“Generally, we have no choice but to remove cones and posts that do not go through an official process because it’s a code violation to place objects in the roadway, and they could create conflicts for various types of traffic. In this case, our hope has been to install our own safe-hit posts, so we plan to leave these in until we can replace them,” reads the official statement of the San Francisco Municipal Transportation Agency.
The activist group SFMTrA, a play on the name of the city’s official agency, is an organization committed to making streets safer for cyclists and pedestrians. According to their website, they use tactical urbanism to accomplish a range of objectives, including drawing attention to areas of the city that are unsafe for vulnerable pedestrians and cyclists and putting pressure on the public officials.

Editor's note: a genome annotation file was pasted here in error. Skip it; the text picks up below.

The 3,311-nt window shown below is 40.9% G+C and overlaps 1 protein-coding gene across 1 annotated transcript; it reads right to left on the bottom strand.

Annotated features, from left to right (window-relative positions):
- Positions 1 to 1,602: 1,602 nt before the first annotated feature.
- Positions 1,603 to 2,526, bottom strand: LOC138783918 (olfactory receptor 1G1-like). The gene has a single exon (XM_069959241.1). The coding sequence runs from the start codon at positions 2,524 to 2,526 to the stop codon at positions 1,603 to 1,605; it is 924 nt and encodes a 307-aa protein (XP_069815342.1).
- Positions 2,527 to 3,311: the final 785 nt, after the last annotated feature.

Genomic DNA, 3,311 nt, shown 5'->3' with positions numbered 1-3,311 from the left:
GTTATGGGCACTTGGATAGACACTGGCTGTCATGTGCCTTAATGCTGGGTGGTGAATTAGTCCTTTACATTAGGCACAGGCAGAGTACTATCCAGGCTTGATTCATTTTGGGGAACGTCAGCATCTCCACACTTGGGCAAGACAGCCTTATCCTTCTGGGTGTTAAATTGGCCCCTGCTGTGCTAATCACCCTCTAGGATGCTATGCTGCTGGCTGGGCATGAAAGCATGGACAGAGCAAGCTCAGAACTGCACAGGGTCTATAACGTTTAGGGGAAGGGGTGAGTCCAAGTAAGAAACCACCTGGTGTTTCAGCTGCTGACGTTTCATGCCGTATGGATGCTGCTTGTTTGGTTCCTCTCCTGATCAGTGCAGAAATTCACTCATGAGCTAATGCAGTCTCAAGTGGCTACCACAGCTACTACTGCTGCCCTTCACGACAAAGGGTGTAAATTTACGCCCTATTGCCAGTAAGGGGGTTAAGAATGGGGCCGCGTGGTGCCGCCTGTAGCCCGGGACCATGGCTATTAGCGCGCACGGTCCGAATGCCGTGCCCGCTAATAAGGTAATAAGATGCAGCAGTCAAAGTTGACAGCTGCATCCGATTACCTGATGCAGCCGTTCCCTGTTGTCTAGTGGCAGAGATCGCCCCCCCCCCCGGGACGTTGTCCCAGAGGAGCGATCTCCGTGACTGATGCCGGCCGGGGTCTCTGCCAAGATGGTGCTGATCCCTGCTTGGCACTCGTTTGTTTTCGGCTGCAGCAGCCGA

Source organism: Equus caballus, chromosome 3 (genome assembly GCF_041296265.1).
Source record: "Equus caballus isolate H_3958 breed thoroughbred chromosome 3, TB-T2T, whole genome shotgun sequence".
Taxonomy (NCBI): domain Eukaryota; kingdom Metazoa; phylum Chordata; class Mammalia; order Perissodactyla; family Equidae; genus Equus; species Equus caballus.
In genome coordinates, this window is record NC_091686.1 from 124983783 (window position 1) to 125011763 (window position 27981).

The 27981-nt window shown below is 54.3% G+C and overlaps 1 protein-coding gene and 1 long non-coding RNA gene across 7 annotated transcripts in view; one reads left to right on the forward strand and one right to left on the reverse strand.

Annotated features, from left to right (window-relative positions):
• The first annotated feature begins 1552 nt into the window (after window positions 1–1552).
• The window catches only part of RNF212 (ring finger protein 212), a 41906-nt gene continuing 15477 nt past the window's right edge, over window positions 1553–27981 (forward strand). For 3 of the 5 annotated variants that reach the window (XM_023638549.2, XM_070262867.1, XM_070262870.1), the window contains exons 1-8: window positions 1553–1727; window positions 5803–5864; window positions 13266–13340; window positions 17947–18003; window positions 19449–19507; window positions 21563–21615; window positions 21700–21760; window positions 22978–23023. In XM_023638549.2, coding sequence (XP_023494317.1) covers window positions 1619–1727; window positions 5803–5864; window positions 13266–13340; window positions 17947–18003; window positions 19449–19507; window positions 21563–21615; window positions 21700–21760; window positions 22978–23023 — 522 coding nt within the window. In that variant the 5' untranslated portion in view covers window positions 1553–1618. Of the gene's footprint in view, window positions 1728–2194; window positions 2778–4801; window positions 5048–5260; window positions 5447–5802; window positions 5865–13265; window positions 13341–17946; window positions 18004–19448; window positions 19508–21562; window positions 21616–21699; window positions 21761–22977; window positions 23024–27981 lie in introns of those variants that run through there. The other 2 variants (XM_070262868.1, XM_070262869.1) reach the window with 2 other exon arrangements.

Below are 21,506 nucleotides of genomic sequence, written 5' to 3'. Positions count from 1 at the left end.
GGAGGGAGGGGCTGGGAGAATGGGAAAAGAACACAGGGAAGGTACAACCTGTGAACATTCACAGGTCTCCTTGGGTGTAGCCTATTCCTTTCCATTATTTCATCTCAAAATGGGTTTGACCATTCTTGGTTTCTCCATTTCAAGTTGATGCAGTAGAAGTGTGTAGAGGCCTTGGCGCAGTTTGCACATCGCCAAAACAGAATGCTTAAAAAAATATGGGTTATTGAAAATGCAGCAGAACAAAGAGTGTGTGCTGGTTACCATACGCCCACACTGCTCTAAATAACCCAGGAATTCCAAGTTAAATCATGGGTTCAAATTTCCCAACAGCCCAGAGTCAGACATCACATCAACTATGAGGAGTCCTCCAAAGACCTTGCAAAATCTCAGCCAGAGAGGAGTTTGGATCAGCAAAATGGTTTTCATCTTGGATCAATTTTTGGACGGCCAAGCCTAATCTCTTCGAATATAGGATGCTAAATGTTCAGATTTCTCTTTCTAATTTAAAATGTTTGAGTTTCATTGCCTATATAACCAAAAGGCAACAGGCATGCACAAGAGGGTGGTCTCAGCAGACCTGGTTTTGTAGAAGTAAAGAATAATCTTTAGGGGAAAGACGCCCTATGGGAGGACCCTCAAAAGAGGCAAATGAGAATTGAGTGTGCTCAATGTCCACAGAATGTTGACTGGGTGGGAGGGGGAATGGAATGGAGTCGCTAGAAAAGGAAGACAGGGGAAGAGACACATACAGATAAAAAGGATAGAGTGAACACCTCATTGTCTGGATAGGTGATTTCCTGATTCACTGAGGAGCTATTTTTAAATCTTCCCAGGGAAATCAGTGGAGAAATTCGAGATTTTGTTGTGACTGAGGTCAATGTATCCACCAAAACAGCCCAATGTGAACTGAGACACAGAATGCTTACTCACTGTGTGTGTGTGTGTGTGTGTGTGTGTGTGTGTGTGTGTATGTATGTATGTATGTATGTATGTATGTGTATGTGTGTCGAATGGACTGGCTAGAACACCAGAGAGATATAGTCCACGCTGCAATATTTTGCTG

They usually use orange traffic cones to grab visual attention, but those are easily damaged and get lost very soon. The soft-hit posts seem to be doing a much better job. What do you think about this kind of activism? Do you see it as a threat to safety on roads, or quite the opposite? Let us know in the comments.